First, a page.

On June 12, 2017, the U.S. Supreme Court granted certiorari in Oil States Energy Services LLC v. Greene’s Energy Group, LLC to decide whether the AIA (America Invents Act) patent review program for challenging the validity of issued patents is constitutional. Specifically, the Court will decide the question of “whether inter partes review – an adversarial process used by the Patent and Trademark Office (PTO) to analyze the validity of existing patents – violates the Constitution by extinguishing private property rights through a non-Article III forum without a jury.”
- The impact of the Court’s grant of Oil States’s petition for certiorari, and their subsequent decision on the constitutionality of the AIA patent review program, could have a profound impact on the landscape of patent law.
- While the AIA patent review program for challenging patent validity includes Inter Partes Review, Post Grant Review, and Covered Business Method Review, a finding of unconstitutionality would likely impact other USPTO procedures, such as reexamination, reissue, and interference practice, among others.
- Although it may seem unlikely that the Court would render the entirety of the AIA patent review program unconstitutional, their decision to grant certiorari on the issue should not be overlooked. Holding that even a portion of the AIA patent review program is unconstitutional could alter patent litigation strategies, overburden court dockets, and cripple businesses.
Should Patent Rights Be Subject to Review by the Patent Trial and Appeals Board?
In Oil States Energy Services LLC v. Greene’s Energy Group, LLC, the patent at issue, U.S. Patent No. 6,179,053 (“the ‘053 patent”), relates to technology that protects oil well equipment during fracking. Oil States, which owns the ‘053 patent, sued Greene’s alleging patent infringement. After initiation of the suit, Greene’s filed a petition for inter partes review of the ‘053 patent, which resulted in a finding by the Patent Trial and Appeals Board (PTAB) that two claims of the ‘053 patent were unpatentable. The Federal Circuit affirmed the PTAB’s decision with a one-line order under Federal Circuit Rule 36 – Entry of Judgment – Judgment of Affirmance Without Opinion, and denied a petition for rehearing. Oil States then filed a petition for certiorari with the U.S. Supreme Court, essentially alleging that challenges of patent validity under the AIA patent review program are an unconstitutional violation of Article III and the Seventh Amendment because patent rights are valuable property rights that confer to the owner the right to a trial by jury, not by an administrative tribunal like the PTAB.
AIA Patent Review Program
Since the passage of the AIA, trials before the PTAB have increased steadily in popularity. Inter partes review and post grant review proceedings have provided litigants and potential litigants an alternate venue for resolving patent validity challenges. The AIA patent review program, despite being in its infancy, has become a powerful tool by which to invalidate what some call “bad patents,” or patents that should not have been granted, for any of a myriad of reasons. In fact, it has been estimated that a little over 82 percent of inter partes reviews that have been instituted by the PTAB to date have resulted in the cancellation of some, or all, of the claims in question.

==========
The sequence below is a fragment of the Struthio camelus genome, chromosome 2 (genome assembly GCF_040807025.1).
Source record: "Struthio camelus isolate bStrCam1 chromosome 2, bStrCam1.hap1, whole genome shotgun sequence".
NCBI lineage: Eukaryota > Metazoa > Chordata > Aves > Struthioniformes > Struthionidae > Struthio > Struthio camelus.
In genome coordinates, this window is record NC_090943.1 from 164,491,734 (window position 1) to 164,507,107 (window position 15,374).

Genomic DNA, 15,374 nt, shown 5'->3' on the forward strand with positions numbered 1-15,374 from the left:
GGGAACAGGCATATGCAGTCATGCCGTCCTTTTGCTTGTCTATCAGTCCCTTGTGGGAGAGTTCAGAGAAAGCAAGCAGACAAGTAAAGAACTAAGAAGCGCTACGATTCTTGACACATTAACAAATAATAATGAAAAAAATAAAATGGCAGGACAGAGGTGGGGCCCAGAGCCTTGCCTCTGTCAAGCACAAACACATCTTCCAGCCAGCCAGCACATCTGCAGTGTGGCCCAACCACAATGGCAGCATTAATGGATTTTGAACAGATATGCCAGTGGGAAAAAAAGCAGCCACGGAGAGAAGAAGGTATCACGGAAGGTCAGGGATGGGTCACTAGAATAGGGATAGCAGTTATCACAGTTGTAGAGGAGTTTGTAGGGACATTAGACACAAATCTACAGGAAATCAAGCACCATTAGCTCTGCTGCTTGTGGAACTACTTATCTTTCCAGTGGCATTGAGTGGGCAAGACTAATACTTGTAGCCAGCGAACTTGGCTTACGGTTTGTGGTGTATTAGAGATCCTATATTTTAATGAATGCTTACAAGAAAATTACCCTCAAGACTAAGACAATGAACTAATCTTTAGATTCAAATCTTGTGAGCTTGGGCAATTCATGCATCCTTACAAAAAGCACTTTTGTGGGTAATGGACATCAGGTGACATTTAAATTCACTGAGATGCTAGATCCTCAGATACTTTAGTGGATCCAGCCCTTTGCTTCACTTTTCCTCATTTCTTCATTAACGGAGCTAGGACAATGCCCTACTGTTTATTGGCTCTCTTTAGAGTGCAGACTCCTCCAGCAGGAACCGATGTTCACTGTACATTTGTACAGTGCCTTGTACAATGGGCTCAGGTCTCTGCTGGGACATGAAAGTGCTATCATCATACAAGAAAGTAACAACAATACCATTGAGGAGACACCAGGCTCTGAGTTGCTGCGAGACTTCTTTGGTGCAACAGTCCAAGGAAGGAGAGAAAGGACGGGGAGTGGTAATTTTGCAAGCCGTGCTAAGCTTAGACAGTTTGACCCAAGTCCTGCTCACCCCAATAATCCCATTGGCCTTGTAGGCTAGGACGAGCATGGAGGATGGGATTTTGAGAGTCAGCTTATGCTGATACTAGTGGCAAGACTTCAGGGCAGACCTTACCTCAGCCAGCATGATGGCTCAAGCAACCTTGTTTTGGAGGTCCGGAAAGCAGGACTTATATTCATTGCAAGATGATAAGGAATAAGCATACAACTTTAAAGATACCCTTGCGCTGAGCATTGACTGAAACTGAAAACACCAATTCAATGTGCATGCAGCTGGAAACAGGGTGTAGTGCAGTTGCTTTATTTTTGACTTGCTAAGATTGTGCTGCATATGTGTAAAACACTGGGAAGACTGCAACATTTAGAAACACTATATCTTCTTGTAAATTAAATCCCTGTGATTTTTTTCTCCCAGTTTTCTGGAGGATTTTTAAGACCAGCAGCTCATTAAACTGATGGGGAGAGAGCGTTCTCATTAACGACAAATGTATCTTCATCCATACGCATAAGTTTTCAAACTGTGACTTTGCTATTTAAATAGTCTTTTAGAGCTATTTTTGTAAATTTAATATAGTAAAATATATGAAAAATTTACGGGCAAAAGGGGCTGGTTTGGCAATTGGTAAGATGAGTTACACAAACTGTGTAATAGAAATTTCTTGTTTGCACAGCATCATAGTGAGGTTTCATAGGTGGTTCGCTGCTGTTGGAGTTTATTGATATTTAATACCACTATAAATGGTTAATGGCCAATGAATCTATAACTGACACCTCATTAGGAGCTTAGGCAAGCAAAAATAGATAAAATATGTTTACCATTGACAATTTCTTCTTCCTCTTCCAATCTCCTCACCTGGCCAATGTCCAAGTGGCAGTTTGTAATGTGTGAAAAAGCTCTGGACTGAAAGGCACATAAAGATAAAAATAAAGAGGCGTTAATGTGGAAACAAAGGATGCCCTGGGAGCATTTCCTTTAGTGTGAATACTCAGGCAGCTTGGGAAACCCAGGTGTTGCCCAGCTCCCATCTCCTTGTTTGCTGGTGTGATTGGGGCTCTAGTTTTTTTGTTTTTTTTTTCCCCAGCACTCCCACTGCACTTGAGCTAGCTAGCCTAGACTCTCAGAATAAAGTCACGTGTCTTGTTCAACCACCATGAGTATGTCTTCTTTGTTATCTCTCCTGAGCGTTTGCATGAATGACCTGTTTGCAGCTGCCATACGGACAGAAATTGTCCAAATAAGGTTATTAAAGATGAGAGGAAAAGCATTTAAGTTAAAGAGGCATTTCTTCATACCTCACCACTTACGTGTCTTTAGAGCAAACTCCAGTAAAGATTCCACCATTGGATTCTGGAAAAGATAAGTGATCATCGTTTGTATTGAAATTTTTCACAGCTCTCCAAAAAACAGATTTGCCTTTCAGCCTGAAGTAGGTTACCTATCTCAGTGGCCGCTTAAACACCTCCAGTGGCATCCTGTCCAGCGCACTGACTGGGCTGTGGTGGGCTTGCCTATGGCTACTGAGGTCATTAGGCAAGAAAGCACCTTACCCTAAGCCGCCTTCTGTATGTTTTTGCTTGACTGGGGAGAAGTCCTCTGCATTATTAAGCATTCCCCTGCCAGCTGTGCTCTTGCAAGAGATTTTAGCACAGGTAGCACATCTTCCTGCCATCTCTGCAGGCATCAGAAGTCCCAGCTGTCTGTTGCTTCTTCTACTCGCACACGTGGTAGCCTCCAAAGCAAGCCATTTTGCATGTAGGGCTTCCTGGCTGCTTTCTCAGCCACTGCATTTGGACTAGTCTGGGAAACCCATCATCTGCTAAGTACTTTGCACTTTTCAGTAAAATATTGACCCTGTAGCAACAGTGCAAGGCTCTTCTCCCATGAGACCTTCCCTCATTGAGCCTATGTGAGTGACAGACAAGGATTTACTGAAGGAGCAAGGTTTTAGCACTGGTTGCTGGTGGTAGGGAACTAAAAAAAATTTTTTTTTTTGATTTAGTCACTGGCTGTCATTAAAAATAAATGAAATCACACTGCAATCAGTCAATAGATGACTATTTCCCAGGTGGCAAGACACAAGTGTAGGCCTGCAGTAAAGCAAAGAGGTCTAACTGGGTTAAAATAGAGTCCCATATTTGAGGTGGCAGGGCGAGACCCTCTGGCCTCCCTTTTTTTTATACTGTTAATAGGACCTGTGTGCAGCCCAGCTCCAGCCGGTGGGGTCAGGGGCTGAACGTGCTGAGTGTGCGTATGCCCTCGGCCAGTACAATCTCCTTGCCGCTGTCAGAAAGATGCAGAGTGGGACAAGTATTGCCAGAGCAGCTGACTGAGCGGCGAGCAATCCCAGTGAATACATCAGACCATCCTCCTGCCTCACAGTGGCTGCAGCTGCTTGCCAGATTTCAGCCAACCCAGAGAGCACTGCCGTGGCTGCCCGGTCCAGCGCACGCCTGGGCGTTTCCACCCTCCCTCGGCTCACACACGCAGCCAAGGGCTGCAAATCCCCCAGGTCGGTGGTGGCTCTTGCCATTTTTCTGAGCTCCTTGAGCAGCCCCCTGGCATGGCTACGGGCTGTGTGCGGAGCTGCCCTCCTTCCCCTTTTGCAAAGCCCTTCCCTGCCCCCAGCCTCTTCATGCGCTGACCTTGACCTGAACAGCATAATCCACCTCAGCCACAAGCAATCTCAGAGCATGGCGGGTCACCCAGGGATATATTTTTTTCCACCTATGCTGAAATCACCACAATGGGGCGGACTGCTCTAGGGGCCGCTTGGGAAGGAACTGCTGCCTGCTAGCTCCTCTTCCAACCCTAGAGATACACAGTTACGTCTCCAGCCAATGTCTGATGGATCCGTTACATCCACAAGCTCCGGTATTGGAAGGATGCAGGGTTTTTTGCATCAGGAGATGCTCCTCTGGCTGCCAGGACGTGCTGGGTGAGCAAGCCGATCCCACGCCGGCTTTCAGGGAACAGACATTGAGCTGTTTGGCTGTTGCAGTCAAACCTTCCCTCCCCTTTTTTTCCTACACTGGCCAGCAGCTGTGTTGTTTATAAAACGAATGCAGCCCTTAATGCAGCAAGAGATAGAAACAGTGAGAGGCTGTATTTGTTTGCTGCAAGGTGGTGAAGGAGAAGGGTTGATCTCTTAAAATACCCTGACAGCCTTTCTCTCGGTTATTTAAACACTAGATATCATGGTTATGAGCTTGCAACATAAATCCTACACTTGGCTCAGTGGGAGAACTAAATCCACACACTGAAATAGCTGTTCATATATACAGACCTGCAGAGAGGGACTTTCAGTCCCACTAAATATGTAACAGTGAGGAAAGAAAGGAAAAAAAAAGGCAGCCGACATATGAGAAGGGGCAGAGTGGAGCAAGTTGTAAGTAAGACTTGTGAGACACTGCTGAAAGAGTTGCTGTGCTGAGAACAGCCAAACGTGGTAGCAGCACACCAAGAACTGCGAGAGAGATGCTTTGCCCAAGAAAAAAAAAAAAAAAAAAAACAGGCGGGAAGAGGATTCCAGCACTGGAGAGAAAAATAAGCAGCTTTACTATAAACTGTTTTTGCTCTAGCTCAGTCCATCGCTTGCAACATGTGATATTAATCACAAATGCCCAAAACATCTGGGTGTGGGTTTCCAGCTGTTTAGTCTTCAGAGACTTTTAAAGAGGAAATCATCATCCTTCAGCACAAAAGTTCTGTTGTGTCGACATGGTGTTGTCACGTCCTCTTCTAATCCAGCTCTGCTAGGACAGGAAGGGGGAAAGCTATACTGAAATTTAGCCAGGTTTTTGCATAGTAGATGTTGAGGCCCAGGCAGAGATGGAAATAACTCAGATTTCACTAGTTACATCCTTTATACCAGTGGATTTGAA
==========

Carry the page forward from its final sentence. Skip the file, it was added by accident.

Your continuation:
There are numerous factors that likely contribute to the rising popularity of the patent review program. First, the burgeoning adoption of the PTAB as a venue for deciding patent disputes has taken a substantial number of patent cases out of the lower court system, providing these courts with much needed docket relief. Second, cases brought before the PTAB tend to be resolved much faster than in court litigation, making the patent review program an enticing choice for parties seeking a quick and less costly resolution of patent disputes. Third, parties may want to rely on PTAB judges’ experience and technical acumen in patent-related matters when deciding the validity of particularly complicated technologies, rather than entrusting decisions of complex technical issues to a judge and/or a jury who often have little to no technical expertise.
Lastly, if the Court holds that the AIA patent review program is unconstitutional, it could potentially resurrect thousands of patent claims that were canceled via the AIA patent review program. Additionally, such a ruling would present more questions. For example, would patent owners have a remedy by which to recoup lost patent term for previously canceled claims? What role would PTAB judges continue to play in the patent review process? It is unclear how the Court would respond to these questions, if they are addressed at all.
On balance, it may seem unlikely that the Court would override public policy considerations, the Federal Circuit’s decision, as well as Congress’s intent under the AIA, and hold that the AIA patent review program is unconstitutional. However, it is important to note that the Court in some recent cases has disagreed, and at times even overturned, Federal Circuit decisions. Therefore, since Oil States will be heard during the October 2017 term, some patent validity challengers may find it prudent to delay filing petitions for patent review, where possible, until the Court makes a decision on the issue. Such delays can save on costs of unnecessary petitions and motions in the event that the patent review program is held unconstitutional.